Purple Martins

It’s been several years since I last ventured to the Purple Martin colony at Lemon Creek on Staten Island. There are at least half a dozen nests going now. It’s hard to count with all the comings and goings. Also, House Sparrows and European Starlings have taken some of the spaces, adding to the difficulty of counting. (Overly purple lures to attract the birds, like the ones at the far left and right of the above, were not counted.)Progne subis, the largest of our swallows. Progne, or Procne, was an unfortunate Greek mythological character whose husband cut her tongue out because he wanted to marry her sister Philomel. Procne and Philomel had their revenge, but it was gruesome enough to upset the gods, who turned Procne into a swallow and Philomel into a nightingale. Meanwhile, at Lemon Creek, there were fledglings perching and flying, as well as nestlings still in the condos and gourd-shapes. (Hollowed gourds were used by Native Americans for Purple Martin nests; the ones here are plastic, alas.)

This week, I will be celebrating the 200th birth of Henry David Thoreau. On April 17, 1852, he wrote “When I was young and compelled to pass my Sunday in the house without the aid of interesting books [because of the grim New England Sabbath], I used to spend many an hour till the wished-for sundown watching the martins soar (from an attic window) — and fortunate indeed did I deem myself when a hawk appeared in the heavens though far toward the horizon against a downy cloud — and I searched for hours till I had found his mate. They at least took my thoughts from earthly things.”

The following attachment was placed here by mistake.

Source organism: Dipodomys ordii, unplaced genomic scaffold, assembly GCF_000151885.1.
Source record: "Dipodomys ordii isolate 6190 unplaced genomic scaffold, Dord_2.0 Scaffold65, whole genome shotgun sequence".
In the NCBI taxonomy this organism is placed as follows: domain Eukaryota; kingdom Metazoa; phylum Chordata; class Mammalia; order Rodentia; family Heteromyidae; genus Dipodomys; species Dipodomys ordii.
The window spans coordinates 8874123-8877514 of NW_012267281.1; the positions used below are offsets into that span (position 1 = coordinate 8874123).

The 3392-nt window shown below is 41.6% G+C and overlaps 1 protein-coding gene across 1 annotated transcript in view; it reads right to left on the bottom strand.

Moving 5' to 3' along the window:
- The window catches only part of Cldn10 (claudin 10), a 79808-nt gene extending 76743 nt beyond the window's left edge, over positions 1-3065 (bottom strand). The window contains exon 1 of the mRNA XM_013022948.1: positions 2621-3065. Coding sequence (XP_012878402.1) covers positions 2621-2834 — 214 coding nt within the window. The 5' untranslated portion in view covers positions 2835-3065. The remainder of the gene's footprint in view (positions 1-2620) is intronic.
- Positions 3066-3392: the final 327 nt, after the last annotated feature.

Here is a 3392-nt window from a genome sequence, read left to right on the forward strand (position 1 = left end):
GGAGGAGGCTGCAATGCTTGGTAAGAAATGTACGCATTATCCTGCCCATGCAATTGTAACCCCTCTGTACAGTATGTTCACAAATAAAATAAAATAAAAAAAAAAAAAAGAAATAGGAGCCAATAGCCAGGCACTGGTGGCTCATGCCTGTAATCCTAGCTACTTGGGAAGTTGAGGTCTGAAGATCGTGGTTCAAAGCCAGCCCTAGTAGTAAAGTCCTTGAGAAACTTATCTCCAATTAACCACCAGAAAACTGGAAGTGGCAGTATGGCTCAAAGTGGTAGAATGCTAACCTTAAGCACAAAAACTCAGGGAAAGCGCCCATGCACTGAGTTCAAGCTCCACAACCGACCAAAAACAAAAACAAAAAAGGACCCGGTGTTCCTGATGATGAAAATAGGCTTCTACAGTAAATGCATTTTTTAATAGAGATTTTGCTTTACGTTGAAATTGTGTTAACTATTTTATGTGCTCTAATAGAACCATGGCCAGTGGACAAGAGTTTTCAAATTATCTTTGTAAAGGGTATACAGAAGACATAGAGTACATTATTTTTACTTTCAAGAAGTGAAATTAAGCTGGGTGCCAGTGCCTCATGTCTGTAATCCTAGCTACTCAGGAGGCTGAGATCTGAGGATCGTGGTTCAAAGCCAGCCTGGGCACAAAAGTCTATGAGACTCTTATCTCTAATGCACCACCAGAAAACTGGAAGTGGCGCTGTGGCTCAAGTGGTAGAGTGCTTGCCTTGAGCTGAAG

And John James Audubon, in 1831, judging the accommodations by their martin houses: “Almost every country tavern has a martin box on the upper part of its sign-board; and I have observed that the handsomer the box, the better does the inn generally prove to be.”

1 Response to “Purple Martins”


  1. 1 peopleplaceswords July 9, 2017 at 12:43 pm

    mentions of classical origin and Thoreau appreciated. my learned mother would pause to savor Latin plaques when we visited arboretums, further irritating my childhood. I find myself doing the same, but sadly without her depth of knowledge.


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